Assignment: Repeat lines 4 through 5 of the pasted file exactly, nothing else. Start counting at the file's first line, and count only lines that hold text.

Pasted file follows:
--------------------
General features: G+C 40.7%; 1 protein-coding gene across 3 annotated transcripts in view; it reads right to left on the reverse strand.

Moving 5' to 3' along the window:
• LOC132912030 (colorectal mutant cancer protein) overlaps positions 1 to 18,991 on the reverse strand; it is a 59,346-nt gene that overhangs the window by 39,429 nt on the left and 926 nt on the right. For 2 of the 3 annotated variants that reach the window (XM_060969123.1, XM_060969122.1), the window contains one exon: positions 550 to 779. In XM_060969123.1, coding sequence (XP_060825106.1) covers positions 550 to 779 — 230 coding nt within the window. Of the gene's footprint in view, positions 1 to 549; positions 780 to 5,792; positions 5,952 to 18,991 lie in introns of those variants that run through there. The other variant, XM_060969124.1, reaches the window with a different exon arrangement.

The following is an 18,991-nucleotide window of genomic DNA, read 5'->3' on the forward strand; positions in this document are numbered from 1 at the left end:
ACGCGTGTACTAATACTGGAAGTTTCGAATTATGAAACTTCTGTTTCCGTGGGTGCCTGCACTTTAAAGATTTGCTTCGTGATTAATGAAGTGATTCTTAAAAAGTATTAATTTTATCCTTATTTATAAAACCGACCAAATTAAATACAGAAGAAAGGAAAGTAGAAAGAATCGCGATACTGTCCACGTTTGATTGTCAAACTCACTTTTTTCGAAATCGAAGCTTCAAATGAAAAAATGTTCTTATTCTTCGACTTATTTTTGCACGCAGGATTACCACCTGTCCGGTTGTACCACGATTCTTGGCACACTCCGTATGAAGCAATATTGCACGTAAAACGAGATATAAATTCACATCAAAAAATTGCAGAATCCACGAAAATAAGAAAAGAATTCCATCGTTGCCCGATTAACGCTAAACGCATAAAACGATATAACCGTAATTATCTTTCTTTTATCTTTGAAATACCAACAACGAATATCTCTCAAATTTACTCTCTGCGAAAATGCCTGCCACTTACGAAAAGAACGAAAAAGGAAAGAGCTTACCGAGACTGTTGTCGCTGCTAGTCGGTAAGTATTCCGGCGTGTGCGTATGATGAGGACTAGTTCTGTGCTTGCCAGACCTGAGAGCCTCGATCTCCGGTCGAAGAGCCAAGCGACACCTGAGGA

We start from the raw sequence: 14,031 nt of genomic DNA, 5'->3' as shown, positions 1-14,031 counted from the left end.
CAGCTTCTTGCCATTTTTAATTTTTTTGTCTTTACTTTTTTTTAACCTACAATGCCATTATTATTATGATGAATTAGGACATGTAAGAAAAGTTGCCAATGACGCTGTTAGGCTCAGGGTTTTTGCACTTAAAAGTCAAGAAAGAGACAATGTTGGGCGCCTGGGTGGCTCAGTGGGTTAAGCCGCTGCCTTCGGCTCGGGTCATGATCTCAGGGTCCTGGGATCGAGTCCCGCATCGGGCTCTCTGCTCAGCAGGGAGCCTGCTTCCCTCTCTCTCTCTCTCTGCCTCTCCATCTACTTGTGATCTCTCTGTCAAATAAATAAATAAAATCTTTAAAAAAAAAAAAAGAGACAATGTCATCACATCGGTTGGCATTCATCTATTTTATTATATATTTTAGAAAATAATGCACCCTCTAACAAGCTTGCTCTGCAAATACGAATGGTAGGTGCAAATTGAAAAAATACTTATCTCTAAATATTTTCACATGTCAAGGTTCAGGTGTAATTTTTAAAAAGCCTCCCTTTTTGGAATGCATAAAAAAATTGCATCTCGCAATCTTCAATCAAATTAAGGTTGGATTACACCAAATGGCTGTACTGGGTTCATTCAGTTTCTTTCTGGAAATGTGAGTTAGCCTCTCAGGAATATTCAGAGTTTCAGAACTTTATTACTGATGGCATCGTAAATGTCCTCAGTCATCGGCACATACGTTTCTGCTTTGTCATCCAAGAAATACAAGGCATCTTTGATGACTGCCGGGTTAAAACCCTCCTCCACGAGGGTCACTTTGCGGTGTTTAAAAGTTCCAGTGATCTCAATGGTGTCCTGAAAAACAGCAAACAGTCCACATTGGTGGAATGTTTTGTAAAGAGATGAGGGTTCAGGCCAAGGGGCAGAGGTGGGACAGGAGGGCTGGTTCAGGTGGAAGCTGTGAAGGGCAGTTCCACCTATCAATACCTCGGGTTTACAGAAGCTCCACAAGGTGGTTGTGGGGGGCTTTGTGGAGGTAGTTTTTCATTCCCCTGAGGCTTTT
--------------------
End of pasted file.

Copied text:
The following is an 18,991-nucleotide window of genomic DNA, read 5'->3' on the forward strand; positions in this document are numbered from 1 at the left end:
ACGCGTGTACTAATACTGGAAGTTTCGAATTATGAAACTTCTGTTTCCGTGGGTGCCTGCACTTTAAAGATTTGCTTCGTGATTAATGAAGTGATTCTTAAAAAGTATTAATTTTATCCTTATTTATAAAACCGACCAAATTAAATACAGAAGAAAGGAAAGTAGAAAGAATCGCGATACTGTCCACGTTTGATTGTCAAACTCACTTTTTTCGAAATCGAAGCTTCAAATGAAAAAATGTTCTTATTCTTCGACTTATTTTTGCACGCAGGATTACCACCTGTCCGGTTGTACCACGATTCTTGGCACACTCCGTATGAAGCAATATTGCACGTAAAACGAGATATAAATTCACATCAAAAAATTGCAGAATCCACGAAAATAAGAAAAGAATTCCATCGTTGCCCGATTAACGCTAAACGCATAAAACGATATAACCGTAATTATCTTTCTTTTATCTTTGAAATACCAACAACGAATATCTCTCAAATTTACTCTCTGCGAAAATGCCTGCCACTTACGAAAAGAACGAAAAAGGAAAGAGCTTACCGAGACTGTTGTCGCTGCTAGTCGGTAAGTATTCCGGCGTGTGCGTATGATGAGGACTAGTTCTGTGCTTGCCAGACCTGAGAGCCTCGATCTCCGGTCGAAGAGCCAAGCGACACCTGAGGA